Menopause is typically diagnosed when a woman has missed her period for 12 months in a row. If this happens, the missed period is usually accompanied by other menopause symptoms. Many women believe menopause is something that doesn't occur until later life, around 50 years of age. However, it is possible to experience premature menopause much earlier. Keep reading to learn the symptoms and signs of premature menopause.
Everything to Know
Premature menopause is menopause that occurs before the age of 40. It is important to distinguish premature menopause from early menopause and premature ovarian failure. While premature menopause happens naturally, early menopause is induced by medical treatments, such as chemotherapy and surgical procedures that damage or remove the ovaries. Moreover, while women who experience premature menopause will stop having periods and no longer be able to have children, women with premature ovarian failure will have irregular or occasional periods with the possibility of becoming pregnant.
Despite the differences between the three conditions, they all share similar symptoms and effects.
What Is Premature Menopause?
Premature menopause occurs when a woman's ovaries stop working before the age of 40. Approximately 1 out over every 1,000 women experience menopause before the age of 30. In fact, it can occur in the early twenties or even teen years.
There are many believed causes of premature menopause, including autoimmune conditions, viral infections, and genetics. However, approximately 60% of premature menopause cases have no identifiable cause. In those cases, premature menopause is known as idiopathic premature menopause.
Symptoms of Premature Menopause
In general, the symptoms of premature menopause are the same as the symptoms of regular menopause, though it is worth noting that symptoms will be experienced differently by every individual woman. The most common premature menopause symptoms include the following:
- Changes in menstruation (irregular bleeding, irregular cycle)
- Hot flashes
- Vaginal dryness
- Night sweats
- Mood swings
- Loss of libido
The Effects of Premature Menopause
Early menopause can have devastating emotional effects for some women, especially women who still want to have children. Women who experience premature menopause often suffer from depression, self-esteem issues, and grief for no longer being able to bear children.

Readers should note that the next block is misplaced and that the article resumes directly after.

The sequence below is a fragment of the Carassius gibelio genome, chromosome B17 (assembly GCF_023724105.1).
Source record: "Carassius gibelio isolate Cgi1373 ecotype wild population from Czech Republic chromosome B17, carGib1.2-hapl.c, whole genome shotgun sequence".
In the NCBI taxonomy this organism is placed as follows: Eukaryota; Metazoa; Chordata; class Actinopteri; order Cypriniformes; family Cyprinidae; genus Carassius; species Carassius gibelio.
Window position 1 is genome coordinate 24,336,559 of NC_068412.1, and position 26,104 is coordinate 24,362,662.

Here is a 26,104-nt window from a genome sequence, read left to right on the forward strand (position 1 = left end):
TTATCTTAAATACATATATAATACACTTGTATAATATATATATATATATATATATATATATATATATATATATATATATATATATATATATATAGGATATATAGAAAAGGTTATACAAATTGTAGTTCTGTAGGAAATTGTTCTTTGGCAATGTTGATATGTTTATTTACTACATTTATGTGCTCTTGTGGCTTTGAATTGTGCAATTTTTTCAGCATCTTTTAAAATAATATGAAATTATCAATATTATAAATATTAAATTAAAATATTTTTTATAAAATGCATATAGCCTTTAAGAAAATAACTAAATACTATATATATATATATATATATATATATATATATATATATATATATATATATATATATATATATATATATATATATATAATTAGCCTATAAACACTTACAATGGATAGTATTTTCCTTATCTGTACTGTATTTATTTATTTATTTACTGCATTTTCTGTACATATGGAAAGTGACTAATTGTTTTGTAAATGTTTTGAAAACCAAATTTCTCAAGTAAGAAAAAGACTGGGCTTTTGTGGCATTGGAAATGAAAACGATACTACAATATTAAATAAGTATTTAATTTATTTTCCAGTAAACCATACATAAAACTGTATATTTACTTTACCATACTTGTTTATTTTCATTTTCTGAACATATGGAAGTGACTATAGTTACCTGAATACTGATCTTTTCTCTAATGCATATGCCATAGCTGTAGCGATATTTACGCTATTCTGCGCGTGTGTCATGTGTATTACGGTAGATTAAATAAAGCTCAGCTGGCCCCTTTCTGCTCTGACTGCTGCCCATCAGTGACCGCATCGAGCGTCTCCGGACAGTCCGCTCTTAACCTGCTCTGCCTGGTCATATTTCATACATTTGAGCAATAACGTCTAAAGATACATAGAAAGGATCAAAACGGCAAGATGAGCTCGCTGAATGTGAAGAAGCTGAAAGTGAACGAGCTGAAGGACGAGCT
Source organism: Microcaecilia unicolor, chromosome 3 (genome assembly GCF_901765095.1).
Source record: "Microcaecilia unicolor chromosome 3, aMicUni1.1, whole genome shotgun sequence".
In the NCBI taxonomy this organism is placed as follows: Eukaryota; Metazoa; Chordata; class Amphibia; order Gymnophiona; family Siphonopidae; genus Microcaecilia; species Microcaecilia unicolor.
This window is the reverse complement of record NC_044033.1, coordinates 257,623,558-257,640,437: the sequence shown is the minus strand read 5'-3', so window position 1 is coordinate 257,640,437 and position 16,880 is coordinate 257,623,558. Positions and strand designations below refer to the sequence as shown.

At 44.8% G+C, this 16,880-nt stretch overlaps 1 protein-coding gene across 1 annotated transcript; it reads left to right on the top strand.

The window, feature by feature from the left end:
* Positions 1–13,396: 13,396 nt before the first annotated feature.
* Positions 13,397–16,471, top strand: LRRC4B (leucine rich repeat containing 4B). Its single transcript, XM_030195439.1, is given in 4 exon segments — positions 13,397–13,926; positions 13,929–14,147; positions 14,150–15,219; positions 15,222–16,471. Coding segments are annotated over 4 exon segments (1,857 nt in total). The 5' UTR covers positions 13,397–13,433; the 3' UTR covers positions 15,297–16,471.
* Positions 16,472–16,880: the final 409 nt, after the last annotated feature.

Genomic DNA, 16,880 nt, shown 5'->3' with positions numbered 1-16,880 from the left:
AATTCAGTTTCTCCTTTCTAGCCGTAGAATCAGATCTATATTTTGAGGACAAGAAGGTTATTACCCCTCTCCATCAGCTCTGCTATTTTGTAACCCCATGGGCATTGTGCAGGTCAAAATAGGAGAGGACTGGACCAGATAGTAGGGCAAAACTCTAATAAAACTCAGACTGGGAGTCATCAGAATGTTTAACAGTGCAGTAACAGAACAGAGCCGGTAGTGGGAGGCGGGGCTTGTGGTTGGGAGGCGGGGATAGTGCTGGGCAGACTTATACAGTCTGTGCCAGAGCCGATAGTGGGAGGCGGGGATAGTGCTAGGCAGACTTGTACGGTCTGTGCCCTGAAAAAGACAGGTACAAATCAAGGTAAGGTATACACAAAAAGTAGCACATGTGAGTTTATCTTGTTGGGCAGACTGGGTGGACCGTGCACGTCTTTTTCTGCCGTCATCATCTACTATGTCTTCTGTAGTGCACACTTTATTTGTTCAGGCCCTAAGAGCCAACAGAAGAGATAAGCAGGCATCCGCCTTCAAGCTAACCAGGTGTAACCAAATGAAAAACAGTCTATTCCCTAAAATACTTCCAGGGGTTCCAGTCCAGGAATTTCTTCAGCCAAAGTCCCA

In addition to the emotional effects of premature menopause, these women are at an increased risk of developing other health problems, such as osteoporosis and heart disease. Moreover, women who experience premature menopause are more likely to exhibit mood disorders, anxiety, and psychological distress.
There is no treatment that is able to reverse premature menopause and make the ovaries start working again. In rare cases, it has been reported that the ovaries spontaneously start working again for unknown reasons.
Premature menopause can be a very hard time in a woman's life, so it is important to seek help and receive the proper treatment. A doctor may recommend a treatment course to relieve menopause symptoms and reduce the risk of developing osteoporosis and heart disease.
- Better Health Channel. (2016). Premature and early menopause. Retrieved November 16, 2016, from https://www.betterhealth.vic.gov.au/health/conditionsandtreatments/premature-and-early-menopause
- Office on Women's Health. (2010). Early menopause (premature menopause). Retrieved November 16, 2016, from https://www.womenshealth.gov/menopause/early-premature-menopause/
- Okeke, T.C., Anyaehie, U.B. & Ezenyeaku, C.C. (2013). Premature Menopause. Annals of Medical & Health Sciences Research, 3(1), 90-95.